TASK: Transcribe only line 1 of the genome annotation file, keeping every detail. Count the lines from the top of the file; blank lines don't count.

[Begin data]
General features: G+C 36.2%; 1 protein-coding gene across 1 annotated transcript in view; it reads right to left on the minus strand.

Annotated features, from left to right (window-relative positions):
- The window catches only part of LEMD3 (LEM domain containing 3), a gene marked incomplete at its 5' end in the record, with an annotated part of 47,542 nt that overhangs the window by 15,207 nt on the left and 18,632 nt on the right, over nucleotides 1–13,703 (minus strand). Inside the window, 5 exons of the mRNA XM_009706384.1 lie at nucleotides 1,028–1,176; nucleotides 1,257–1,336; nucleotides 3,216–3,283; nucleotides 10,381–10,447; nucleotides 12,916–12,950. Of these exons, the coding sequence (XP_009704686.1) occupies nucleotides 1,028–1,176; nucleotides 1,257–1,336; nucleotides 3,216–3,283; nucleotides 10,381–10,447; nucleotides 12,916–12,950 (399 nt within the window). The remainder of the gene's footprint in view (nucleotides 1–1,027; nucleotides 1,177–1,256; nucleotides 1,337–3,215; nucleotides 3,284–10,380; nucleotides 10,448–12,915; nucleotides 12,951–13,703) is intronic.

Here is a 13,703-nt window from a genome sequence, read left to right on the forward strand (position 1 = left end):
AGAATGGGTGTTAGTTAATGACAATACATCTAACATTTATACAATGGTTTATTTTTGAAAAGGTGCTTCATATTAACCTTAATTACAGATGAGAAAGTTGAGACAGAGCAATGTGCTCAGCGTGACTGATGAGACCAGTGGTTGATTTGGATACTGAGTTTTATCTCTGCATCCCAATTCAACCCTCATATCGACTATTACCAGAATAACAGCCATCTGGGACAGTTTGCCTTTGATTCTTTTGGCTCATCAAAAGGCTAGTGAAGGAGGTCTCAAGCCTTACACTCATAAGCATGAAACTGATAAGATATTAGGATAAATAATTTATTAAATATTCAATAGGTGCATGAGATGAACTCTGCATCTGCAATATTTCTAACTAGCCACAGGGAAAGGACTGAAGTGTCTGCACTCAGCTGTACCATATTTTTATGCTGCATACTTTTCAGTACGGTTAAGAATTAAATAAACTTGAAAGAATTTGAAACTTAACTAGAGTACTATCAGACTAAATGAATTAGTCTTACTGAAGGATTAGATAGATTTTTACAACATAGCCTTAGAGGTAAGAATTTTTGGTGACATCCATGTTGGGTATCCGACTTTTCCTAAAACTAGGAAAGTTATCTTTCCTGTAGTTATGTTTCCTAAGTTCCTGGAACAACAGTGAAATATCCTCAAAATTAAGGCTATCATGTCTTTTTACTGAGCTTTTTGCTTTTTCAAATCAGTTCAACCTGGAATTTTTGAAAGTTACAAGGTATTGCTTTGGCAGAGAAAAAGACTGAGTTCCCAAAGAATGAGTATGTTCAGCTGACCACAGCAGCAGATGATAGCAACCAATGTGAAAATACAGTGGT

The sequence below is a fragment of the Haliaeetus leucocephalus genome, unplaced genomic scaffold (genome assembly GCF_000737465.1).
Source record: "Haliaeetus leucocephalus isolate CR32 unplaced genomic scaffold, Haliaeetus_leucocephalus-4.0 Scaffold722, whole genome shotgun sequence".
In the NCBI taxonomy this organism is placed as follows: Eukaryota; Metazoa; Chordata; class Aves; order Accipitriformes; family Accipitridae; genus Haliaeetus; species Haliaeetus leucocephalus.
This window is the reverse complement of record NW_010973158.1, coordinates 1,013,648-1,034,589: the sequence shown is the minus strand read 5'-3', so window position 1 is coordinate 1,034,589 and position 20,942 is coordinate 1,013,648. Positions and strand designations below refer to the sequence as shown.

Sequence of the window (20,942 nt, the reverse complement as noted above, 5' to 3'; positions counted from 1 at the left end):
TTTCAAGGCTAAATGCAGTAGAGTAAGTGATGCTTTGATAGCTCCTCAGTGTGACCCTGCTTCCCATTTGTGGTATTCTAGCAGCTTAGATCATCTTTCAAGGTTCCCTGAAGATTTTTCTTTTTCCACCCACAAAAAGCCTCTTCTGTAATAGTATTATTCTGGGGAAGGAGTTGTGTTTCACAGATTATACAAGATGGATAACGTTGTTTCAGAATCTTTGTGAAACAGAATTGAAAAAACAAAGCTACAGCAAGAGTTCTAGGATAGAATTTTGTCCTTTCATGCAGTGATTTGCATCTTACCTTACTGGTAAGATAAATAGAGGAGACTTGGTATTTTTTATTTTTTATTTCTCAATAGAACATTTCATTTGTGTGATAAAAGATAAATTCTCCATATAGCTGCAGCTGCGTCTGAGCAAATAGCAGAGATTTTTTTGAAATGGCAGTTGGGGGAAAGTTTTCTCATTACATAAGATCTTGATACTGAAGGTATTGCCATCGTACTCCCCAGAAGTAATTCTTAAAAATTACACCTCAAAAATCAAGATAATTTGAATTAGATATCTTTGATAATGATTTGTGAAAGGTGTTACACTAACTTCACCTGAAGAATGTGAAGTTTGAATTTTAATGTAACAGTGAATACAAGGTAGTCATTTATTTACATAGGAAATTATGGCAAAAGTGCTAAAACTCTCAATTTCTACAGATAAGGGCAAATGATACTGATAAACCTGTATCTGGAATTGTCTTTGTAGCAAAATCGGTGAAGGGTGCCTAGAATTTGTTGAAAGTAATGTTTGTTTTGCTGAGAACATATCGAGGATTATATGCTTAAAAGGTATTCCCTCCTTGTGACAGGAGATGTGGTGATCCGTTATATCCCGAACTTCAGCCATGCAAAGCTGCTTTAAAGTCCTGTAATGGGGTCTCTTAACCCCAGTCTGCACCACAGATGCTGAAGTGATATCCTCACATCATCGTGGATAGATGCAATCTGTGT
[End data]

General features: G+C 36.2%; 1 protein-coding gene across 1 annotated transcript in view; it reads right to left on the minus strand.